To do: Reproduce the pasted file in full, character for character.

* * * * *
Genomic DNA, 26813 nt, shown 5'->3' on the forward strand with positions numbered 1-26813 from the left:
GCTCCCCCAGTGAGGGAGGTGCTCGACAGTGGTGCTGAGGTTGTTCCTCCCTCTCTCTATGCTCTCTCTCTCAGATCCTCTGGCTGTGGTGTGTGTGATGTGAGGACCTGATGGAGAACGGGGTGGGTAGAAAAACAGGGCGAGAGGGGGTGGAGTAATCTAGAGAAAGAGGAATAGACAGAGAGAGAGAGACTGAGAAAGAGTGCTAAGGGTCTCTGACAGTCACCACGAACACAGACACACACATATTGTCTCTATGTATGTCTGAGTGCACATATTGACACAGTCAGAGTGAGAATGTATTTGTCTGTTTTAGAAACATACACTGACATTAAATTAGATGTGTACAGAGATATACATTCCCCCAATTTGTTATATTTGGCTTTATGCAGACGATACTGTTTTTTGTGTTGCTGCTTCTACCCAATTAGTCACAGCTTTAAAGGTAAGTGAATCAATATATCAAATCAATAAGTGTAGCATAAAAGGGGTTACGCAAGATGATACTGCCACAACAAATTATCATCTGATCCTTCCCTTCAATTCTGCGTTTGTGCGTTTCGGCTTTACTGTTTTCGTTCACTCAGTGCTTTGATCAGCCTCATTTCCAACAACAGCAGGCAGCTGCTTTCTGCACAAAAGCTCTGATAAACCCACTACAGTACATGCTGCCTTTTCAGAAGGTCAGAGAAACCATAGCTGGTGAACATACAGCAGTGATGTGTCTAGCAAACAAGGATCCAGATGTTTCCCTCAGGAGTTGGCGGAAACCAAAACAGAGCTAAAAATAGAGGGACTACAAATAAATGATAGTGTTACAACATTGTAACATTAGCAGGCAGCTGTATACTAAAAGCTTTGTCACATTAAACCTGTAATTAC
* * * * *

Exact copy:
Genomic DNA, 26813 nt, shown 5'->3' on the forward strand with positions numbered 1-26813 from the left:
GCTCCCCCAGTGAGGGAGGTGCTCGACAGTGGTGCTGAGGTTGTTCCTCCCTCTCTCTATGCTCTCTCTCTCAGATCCTCTGGCTGTGGTGTGTGTGATGTGAGGACCTGATGGAGAACGGGGTGGGTAGAAAAACAGGGCGAGAGGGGGTGGAGTAATCTAGAGAAAGAGGAATAGACAGAGAGAGAGAGACTGAGAAAGAGTGCTAAGGGTCTCTGACAGTCACCACGAACACAGACACACACATATTGTCTCTATGTATGTCTGAGTGCACATATTGACACAGTCAGAGTGAGAATGTATTTGTCTGTTTTAGAAACATACACTGACATTAAATTAGATGTGTACAGAGATATACATTCCCCCAATTTGTTATATTTGGCTTTATGCAGACGATACTGTTTTTTGTGTTGCTGCTTCTACCCAATTAGTCACAGCTTTAAAGGTAAGTGAATCAATATATCAAATCAATAAGTGTAGCATAAAAGGGGTTACGCAAGATGATACTGCCACAACAAATTATCATCTGATCCTTCCCTTCAATTCTGCGTTTGTGCGTTTCGGCTTTACTGTTTTCGTTCACTCAGTGCTTTGATCAGCCTCATTTCCAACAACAGCAGGCAGCTGCTTTCTGCACAAAAGCTCTGATAAACCCACTACAGTACATGCTGCCTTTTCAGAAGGTCAGAGAAACCATAGCTGGTGAACATACAGCAGTGATGTGTCTAGCAAACAAGGATCCAGATGTTTCCCTCAGGAGTTGGCGGAAACCAAAACAGAGCTAAAAATAGAGGGACTACAAATAAATGATAGTGTTACAACATTGTAACATTAGCAGGCAGCTGTATACTAAAAGCTTTGTCACATTAAACCTGTAATTAC